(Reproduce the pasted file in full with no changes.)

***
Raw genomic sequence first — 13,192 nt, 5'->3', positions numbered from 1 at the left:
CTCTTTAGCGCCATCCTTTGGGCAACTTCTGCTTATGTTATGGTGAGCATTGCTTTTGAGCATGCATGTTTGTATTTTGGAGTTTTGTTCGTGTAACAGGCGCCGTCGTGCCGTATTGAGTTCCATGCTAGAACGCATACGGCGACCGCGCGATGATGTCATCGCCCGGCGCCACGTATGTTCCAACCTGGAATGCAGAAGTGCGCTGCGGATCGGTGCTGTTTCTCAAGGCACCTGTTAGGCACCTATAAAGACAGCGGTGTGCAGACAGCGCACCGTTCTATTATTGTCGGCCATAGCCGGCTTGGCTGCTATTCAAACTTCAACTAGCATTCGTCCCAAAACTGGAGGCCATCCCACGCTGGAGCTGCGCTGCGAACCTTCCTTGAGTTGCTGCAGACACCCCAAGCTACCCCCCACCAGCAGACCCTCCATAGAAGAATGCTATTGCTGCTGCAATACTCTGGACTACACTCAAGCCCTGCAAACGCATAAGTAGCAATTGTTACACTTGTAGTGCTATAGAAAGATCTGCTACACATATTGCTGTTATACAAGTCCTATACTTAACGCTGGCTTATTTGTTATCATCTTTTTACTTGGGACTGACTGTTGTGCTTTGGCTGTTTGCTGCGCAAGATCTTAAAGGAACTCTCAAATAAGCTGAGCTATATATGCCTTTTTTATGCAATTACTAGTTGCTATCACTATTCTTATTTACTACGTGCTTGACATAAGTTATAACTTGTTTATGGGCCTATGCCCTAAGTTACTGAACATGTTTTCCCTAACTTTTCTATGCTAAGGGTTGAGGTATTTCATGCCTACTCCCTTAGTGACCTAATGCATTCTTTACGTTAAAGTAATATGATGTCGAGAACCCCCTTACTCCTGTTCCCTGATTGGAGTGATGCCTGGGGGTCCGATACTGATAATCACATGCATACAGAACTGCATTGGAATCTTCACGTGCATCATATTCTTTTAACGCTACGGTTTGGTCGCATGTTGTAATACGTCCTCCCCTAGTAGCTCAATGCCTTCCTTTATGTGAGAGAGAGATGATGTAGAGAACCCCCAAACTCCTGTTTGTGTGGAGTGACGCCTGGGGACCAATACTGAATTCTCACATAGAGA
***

Raw genomic sequence first — 13,192 nt, 5'->3', positions numbered from 1 at the left:
CTCTTTAGCGCCATCCTTTGGGCAACTTCTGCTTATGTTATGGTGAGCATTGCTTTTGAGCATGCATGTTTGTATTTTGGAGTTTTGTTCGTGTAACAGGCGCCGTCGTGCCGTATTGAGTTCCATGCTAGAACGCATACGGCGACCGCGCGATGATGTCATCGCCCGGCGCCACGTATGTTCCAACCTGGAATGCAGAAGTGCGCTGCGGATCGGTGCTGTTTCTCAAGGCACCTGTTAGGCACCTATAAAGACAGCGGTGTGCAGACAGCGCACCGTTCTATTATTGTCGGCCATAGCCGGCTTGGCTGCTATTCAAACTTCAACTAGCATTCGTCCCAAAACTGGAGGCCATCCCACGCTGGAGCTGCGCTGCGAACCTTCCTTGAGTTGCTGCAGACACCCCAAGCTACCCCCCACCAGCAGACCCTCCATAGAAGAATGCTATTGCTGCTGCAATACTCTGGACTACACTCAAGCCCTGCAAACGCATAAGTAGCAATTGTTACACTTGTAGTGCTATAGAAAGATCTGCTACACATATTGCTGTTATACAAGTCCTATACTTAACGCTGGCTTATTTGTTATCATCTTTTTACTTGGGACTGACTGTTGTGCTTTGGCTGTTTGCTGCGCAAGATCTTAAAGGAACTCTCAAATAAGCTGAGCTATATATGCCTTTTTTATGCAATTACTAGTTGCTATCACTATTCTTATTTACTACGTGCTTGACATAAGTTATAACTTGTTTATGGGCCTATGCCCTAAGTTACTGAACATGTTTTCCCTAACTTTTCTATGCTAAGGGTTGAGGTATTTCATGCCTACTCCCTTAGTGACCTAATGCATTCTTTACGTTAAAGTAATATGATGTCGAGAACCCCCTTACTCCTGTTCCCTGATTGGAGTGATGCCTGGGGGTCCGATACTGATAATCACATGCATACAGAACTGCATTGGAATCTTCACGTGCATCATATTCTTTTAACGCTACGGTTTGGTCGCATGTTGTAATACGTCCTCCCCTAGTAGCTCAATGCCTTCCTTTATGTGAGAGAGAGATGATGTAGAGAACCCCCAAACTCCTGTTTGTGTGGAGTGACGCCTGGGGACCAATACTGAATTCTCACATAGAGA